A timeworn and venerable profession that has spawned names as famous as Betsy Ross and Ralph Lauren involves the sewing and/or weaving of natural or synthetic materials into clothing, symbols, or other usable items. The machinery and implements have changed, the styles have changed, but the basic principles remain the same. Opportunities abound today as they have for centuries, and a major attraction is that many of us already own the principal tool, a sewing machine.
One of these opportunities is designing and making clothing for special occasions and activities, such as wedding party apparel, prom dresses, and costumes of all kinds for dancing, skating, expeditions, musicals, stage productions, re-enactments, and customized theme uniforms for waiters and waitresses. Also, people with special physical needs, such as spine curvature, mastectomy patients, preemies, Down’s syndrome children, and wheelchair-bound people have need for clothing tailored to their requirements. For example, clothing that will make dressing and undressing easier and more comfortable like step-in openings or Velcro closings instead of buttons and zippers. Handmade accessories, such as walker caddies, wheelchair totes, and easy-to-access cloth handbags, are also possible ideas. You can see how they are sold online at stores like Down’s Designs, Libre Clothing, and the Xeni Collection.
Other people who have need for custom clothing are members of religious groups with specialized dress customs, businesspeople with nonstandard proportions, and slender women who must go to girls’ departments to find clothing that fits. Or how about reproducing people’s favorite items of clothing that are out of style or discontinued?
Opportunities lie in choosing a more exotic specialty based on where you live, your skills, and personal interests. For example, if you live in a northern climate you might design a line of stylish muffs and mittens. Today’s synthetic furs and materials provide a variety of attractive looks and versatile linings. You might also consider clothing that’s wearable art. If you have a special love for animals, you might create custom clothing for pets, such as sweaters, parkas, or holiday costumes. You could also develop a line of pet wear specializing in a particular breed. You can create from sustainable materials and even trash. For example, a company like Atayne make athletic clothing from trash.
Clothing for dolls has a market too. For example ,teddy bear collectors and sew clothing for teddy bears, ranging from Air Force uniforms to Victorian dresses. You can find stores like 800Bear.com.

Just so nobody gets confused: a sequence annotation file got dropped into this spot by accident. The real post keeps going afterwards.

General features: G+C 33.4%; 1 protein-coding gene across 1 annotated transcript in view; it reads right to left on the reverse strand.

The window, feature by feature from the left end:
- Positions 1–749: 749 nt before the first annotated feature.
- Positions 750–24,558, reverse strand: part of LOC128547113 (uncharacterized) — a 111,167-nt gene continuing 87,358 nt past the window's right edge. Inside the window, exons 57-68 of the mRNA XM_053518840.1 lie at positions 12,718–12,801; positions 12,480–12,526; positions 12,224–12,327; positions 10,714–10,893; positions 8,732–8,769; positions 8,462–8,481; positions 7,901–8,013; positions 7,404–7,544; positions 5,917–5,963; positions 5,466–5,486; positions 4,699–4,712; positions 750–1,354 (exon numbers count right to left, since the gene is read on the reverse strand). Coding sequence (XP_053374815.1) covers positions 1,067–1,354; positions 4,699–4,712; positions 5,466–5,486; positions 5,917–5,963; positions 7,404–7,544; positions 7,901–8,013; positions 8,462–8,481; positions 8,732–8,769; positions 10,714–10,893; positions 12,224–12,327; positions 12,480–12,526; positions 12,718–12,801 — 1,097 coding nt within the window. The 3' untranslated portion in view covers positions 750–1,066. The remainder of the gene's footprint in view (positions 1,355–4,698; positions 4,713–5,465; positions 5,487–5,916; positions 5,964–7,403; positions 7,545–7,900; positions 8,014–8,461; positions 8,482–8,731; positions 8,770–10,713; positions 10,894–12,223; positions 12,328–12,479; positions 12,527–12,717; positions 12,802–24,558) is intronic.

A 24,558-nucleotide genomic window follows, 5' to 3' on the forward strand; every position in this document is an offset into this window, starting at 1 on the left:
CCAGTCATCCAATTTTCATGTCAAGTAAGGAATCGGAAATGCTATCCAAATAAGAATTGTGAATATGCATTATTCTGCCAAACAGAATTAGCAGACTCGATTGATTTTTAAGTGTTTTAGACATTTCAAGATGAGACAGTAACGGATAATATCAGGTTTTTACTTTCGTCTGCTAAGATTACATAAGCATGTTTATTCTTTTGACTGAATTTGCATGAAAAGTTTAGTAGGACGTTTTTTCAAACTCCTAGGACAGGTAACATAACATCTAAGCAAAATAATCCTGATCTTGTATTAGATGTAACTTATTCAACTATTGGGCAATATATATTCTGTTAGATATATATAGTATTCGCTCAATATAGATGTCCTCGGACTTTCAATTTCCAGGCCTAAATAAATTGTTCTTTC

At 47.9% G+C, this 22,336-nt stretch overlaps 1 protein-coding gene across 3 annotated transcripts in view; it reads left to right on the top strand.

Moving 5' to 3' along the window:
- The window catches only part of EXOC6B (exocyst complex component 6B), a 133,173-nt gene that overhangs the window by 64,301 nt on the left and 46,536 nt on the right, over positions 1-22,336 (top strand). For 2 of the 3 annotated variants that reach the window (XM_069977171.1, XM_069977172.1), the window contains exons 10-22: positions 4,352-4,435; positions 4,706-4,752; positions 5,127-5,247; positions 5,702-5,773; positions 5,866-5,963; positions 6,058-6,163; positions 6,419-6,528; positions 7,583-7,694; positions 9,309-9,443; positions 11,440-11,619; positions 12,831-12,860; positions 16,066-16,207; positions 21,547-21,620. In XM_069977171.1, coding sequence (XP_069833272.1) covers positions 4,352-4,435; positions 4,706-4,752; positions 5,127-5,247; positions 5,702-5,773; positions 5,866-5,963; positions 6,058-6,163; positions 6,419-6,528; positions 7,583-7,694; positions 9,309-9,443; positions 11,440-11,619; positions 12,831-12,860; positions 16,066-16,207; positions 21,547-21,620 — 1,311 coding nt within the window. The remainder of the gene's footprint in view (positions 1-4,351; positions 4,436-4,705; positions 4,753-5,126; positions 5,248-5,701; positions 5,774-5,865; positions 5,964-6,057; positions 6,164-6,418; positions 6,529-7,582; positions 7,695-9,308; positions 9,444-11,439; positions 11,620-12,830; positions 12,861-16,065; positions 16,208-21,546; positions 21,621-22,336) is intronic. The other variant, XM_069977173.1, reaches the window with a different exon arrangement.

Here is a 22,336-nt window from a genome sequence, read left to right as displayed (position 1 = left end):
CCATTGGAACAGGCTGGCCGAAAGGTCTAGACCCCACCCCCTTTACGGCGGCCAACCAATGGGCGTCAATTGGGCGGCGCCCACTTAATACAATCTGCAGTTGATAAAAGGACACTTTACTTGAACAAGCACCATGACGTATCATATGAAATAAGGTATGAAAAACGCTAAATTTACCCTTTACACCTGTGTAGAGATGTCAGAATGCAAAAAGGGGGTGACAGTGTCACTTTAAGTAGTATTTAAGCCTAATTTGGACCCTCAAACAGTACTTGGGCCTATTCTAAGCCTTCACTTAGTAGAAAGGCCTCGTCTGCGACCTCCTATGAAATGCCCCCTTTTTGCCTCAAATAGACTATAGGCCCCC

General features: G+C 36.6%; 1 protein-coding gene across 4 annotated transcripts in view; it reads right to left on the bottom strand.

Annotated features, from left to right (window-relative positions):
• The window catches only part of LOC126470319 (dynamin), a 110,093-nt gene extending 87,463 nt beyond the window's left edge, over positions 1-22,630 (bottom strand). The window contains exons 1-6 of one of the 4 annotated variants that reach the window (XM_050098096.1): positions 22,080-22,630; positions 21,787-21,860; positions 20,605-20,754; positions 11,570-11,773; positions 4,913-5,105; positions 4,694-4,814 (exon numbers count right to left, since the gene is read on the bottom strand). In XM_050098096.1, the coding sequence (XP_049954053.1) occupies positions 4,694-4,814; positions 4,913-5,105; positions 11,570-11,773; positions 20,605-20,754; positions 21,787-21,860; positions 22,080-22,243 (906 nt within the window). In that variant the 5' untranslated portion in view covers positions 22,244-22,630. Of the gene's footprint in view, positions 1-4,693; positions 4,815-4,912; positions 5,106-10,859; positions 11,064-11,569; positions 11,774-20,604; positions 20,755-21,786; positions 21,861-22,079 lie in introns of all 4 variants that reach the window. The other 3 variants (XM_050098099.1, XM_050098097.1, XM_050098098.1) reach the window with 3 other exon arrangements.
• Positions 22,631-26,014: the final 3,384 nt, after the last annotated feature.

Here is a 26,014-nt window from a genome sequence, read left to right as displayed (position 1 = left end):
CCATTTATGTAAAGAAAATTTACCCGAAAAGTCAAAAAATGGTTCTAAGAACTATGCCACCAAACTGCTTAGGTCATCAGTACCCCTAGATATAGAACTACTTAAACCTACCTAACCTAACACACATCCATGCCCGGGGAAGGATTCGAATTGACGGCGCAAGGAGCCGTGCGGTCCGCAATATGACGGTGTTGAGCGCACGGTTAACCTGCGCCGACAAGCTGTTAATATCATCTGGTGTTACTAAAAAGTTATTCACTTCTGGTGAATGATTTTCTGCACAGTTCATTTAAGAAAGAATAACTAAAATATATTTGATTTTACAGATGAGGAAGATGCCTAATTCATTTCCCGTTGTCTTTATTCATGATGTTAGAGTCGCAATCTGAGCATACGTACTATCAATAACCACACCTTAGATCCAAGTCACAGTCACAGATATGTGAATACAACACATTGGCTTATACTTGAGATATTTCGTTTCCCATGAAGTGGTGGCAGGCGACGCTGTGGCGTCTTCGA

And of course there is custom sewing for home decor as well, from draperies and valances to pillows, bedspreads, duvets, slipcovers, tablecloths, placemats, napkins, pillows, and shams. You could also produce any number of handmade gift items to sell at boutiques, art fairs, bazaars, and on the Web. No matter what products you decide to offer, you should consider selling your merchandise on the Internet to take full advantage of your sales potential.
Creating items for sale or auction at charity or organizational fundraisers is yet another option. By relating the design of your items to the logo or theme of the organization or by offering something quite stunning, be it throws, tiny purses, or ornate bustiers, you can draw a profit for both yourself and the charity.
Doing alteration and tailoring work is another option that can be done at home, in your own storefront, or for dry cleaners, boutiques, and other local retailers. If you can offer quick turnaround and last-minute service, you will most likely find yourself very much appreciated and highly recommended, as people often discover something doesn’t fit right before they’re preparing for a significant event. With jeans costing in the hundreds of dollars as well as it being a challenge to find a perfect fit, reweaving torn denims has become a growing niche. You can see how people have done this on sites like sites like Denim Therapy.
Designing and creating custom clothing and other items requires superior sewing skills and will usually involve acquiring special attachments and features for your sewing machine to produce a finely finished look and enable you to work with certain fabrics, such as denim. Fitting and pattern making are yet additional requisite skills. Communication skills are also important, as you need to have a clear understanding and agreement as to what a customer wants and needs before you invest your time and money in materials, design, and creation. A seamstress also needs a keen sensitivity to the needs and circumstances of the customers. For example, many a bride or bridesmaid is overly conscious of her waistline, and a customer with a disability or disfigurement may be especially self-conscious about aspects of his/her appearance.
Besides sewing itself there is also a need for sewing educators. Sewing teachers can run classes or provide private instruction. Your classroom might be one you set up as a “sewing cafe” where people who like to sew their own clothes can benefit from your expert help. You’ll need to provide sewing machines just like Internet cafes provide computers. The Home Sewing Association (http://www.sewing.org/), an organization of business members that support home sewing, offers a course teaching how to become a sewing educator.
Sewing is a creative career, that when done well, can lead to a dedicated following of greatly appreciative clientele. While custom sewing remains an essentially local business because of the need for fitting, if you have a line of items you’ve developed, you can also sell them on the web or distribute them via retail outlets. Launch Your Own Line enable you to sell your own products.
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